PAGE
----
No more discord in the Afghanistan war command, President Barack Obama vows. With Gen. David Petraeus in charge, the president said Thursday he's assembled the team that will take the U.S. through the months ahead — by all expectations the make-or-break stage of the conflict.
"I am going to be insisting on a unity of purpose on the part of all branches of the U.S. government," the president said. "Our team is going to be moving forward in synch."
Obama said he does not anticipate further firings beyond Gen. Stanley McChrystal, the top war commander hired a year ago to turn around a war then sliding into quagmire. He was fired Wednesday for sniping at civilian war bosses in a magazine article.
"I'm paying very close attention," Obama said of his war council. "And I will be insisting on extraordinary performance moving forward."
The Taliban-led insurgency has dug in for a long fight in crucial southern Afghan provinces where McChrystal focused the conflict. Petraeus is expected to continue that campaign, but he will have flexibility to make changes as he sees fit, his civilian and military bosses said Thursday.
"When he gets on the ground, he will assess the situation for himself, and at some point he will make recommendations to the president," Defense Secretary Robert Gates said. "At the end of the day, the president will decide whether changes are to be made in the strategy."
Both in Washington and Kabul, U.S. officials tried to stay on-message, insisting that the sudden sacking of McChrystal does not reveal a crisis of confidence in a war that Gates asserted is no longer a stalemate.
"I do not believe we are bogged down," Gates said. "I believe we are making some progress. It is slower and harder than we anticipated."
Obama and his top security advisers also underscored that U.S. forces will begin to come home from Afghanistan next summer, and that the commander taking over for the disgraced McChrystal is pledged to that timetable.
Petraeus told Congress last week that he would recommend delaying the start of a withdrawal planned to begin in July 2011 if conditions in Afghanistan warranted it. He also said then that he supports the pullout plan.
"Gen. Petraeus understands that strategy because he helped shape it," Obama said Thursday. "We will not miss a beat because of the change in command in the Afghan theater."
Obama added that the July 2011 date is the start of the withdrawal, not a moment that the U.S. quits the country entirely.
"We didn't say we'd be switching off the lights and closing the door behind us," Obama said.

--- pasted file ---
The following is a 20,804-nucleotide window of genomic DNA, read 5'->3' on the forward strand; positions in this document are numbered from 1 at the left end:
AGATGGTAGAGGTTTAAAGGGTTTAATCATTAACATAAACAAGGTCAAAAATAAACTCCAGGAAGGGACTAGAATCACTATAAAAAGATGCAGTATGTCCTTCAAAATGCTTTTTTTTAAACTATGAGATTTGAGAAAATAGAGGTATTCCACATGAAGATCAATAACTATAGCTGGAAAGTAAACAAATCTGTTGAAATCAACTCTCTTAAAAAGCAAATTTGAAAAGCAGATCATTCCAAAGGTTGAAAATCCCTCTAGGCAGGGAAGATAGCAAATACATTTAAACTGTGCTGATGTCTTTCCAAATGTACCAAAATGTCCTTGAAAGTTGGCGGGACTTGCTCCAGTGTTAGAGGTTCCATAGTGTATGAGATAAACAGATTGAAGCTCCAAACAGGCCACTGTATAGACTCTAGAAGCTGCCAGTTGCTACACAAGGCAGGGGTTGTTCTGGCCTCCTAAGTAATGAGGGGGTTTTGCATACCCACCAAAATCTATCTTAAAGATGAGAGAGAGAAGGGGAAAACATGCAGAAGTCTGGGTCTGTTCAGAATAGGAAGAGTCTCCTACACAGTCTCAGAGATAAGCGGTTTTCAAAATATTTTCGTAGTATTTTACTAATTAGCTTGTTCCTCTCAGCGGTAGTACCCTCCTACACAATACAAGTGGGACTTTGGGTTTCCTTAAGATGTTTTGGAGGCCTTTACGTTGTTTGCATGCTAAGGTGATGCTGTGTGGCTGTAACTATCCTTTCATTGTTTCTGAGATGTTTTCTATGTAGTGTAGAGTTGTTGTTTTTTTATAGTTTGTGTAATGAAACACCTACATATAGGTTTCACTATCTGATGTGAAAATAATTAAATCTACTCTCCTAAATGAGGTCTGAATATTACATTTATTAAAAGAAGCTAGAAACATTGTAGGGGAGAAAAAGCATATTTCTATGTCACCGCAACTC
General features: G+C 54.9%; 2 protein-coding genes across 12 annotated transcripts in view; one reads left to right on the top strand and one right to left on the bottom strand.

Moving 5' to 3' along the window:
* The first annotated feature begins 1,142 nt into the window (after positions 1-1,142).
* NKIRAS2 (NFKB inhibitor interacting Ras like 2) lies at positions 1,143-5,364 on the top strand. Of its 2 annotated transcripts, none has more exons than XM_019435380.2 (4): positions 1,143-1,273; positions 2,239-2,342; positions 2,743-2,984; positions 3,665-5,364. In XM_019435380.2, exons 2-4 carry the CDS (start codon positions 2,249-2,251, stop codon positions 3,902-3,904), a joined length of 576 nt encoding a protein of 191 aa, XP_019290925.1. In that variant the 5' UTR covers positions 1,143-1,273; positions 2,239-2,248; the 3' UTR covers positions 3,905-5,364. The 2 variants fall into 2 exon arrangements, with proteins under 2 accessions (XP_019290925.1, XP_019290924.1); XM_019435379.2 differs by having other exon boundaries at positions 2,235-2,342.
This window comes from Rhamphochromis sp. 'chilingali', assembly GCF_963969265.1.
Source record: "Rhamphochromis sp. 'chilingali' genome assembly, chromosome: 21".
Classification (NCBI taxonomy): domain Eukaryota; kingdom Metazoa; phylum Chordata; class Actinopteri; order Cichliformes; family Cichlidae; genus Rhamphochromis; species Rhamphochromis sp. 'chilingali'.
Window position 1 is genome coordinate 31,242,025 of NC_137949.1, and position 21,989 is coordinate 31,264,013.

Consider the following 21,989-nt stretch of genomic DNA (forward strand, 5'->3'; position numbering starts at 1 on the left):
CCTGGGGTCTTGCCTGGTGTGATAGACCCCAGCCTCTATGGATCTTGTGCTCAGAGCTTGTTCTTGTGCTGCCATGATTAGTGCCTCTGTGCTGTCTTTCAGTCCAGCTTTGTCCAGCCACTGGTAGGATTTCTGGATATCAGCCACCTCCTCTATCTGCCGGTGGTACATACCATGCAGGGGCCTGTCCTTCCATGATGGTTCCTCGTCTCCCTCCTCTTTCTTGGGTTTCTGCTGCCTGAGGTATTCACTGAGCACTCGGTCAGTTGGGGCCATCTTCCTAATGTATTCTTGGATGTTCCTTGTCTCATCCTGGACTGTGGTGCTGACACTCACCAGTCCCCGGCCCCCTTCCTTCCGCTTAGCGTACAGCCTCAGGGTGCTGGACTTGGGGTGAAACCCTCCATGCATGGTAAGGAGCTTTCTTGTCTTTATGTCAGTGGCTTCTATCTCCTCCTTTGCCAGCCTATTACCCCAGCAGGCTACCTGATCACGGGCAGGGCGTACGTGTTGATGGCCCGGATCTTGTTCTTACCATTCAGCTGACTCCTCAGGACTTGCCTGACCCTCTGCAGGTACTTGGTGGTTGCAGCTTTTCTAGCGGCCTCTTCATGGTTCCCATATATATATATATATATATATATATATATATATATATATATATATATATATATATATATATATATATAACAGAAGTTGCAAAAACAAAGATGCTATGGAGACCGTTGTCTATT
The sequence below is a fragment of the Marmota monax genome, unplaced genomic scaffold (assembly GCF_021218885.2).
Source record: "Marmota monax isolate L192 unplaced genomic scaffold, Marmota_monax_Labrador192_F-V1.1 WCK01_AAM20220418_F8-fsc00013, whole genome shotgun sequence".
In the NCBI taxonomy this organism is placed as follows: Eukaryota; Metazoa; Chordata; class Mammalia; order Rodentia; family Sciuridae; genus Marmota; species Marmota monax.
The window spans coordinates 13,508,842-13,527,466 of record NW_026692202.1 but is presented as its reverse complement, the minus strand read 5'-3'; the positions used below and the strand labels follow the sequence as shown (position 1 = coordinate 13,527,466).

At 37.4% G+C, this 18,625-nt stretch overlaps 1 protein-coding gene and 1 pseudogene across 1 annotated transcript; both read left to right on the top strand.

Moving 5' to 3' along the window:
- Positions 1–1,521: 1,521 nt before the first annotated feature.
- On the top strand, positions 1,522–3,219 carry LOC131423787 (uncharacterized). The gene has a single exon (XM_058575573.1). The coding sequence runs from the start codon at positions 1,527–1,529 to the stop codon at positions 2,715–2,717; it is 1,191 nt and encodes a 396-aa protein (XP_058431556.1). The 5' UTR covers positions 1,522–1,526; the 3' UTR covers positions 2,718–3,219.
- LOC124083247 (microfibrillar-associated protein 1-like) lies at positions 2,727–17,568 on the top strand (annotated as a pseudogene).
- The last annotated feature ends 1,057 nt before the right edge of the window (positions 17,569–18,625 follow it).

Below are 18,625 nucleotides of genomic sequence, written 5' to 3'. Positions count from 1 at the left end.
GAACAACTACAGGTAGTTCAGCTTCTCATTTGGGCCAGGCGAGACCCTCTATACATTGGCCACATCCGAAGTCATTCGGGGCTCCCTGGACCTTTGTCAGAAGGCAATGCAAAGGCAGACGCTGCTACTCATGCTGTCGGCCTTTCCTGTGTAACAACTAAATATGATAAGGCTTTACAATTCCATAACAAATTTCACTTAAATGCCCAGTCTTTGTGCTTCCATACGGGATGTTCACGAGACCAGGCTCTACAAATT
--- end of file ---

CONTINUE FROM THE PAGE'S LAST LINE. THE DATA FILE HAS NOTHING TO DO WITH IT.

The date has always left some wiggle room. The administration says the scope of the drawdown will be determined by how safe Afghanistan is, and how capable the government.
Secretary of State Hillary Rodham Clinton seconded the vote of confidence for Petraeus, who will go before the Senate Armed Services Committee for a hasty confirmation hearing Tuesday.
"He is completely familiar with all of the plans that have been put forth," she said of Petraeus. "And he is going to provide the kind of continuity of leadership that this mission needs and deserves."
Americans are increasingly impatient with the course of the nearly nine-year war. June is the deadliest month of the war so far, with 80 foreign troops killed, of whom 46 were Americans.
Gates said it was Obama who suggested asking Petraeus to take the job, which is technically a demotion from his current post as head of U.S. Central Command.
Adm. Mike Mullen, chairman of the Joint Chiefs of Staff, said he takes responsibility for hand-picking McChrystal, but he and Gates said the general's intemperate remarks in Rolling Stone magazine were an aberration.
But McChrystal's team did have run-ins with civilian overlords seen as meddlesome or out of touch. Civilian leaders, for their part, have sometimes struggled to find footing in a war plan that stresses development and civilian input but is almost entirely staffed and financed by the military.
"We clearly are at an enormously difficult time in the execution of the strategy," Mullen said.
He travels Thursday to Afghanistan and Pakistan, with a message that the United States is holding steady.
"In any operation, you make adjustments," Mullen said, adding that he thinks it will be the end of this year before it's clear whether the effort to pacify Kandahar is working.
Mullen, sounding dejected, said McChrystal rightly took the blame for the challenge to civilian authority posed by the remarks he and his aides made in Rolling Stone.
"Honestly, when I first read it, I was nearly sick," Mullen said. "Literally, physically, I couldn't believe it. So I was stunned."
A full Senate vote on Petraeus could follow later next week.
Republicans and Democrats alike have praised the appointment of Petraeus. He was the architect of a troop buildup in Iraq in 2007 that helped turn the war around and is an expert at counterinsurgency operations.
The Taliban seems to be his only detractors. In a taunting statement issued on Thursday, as translated by the SITE Intelligence Group, a Taliban spokesman said Petraeus' "physical competence and his courage" were in question after the four-star general collapsed briefly at a Senate hearing last week.
Petraeus later said he had been dehydrated, but was fine.
Associated Press writers Anne Flaherty, Ben Feller and Matthew Lee contributed to this report.
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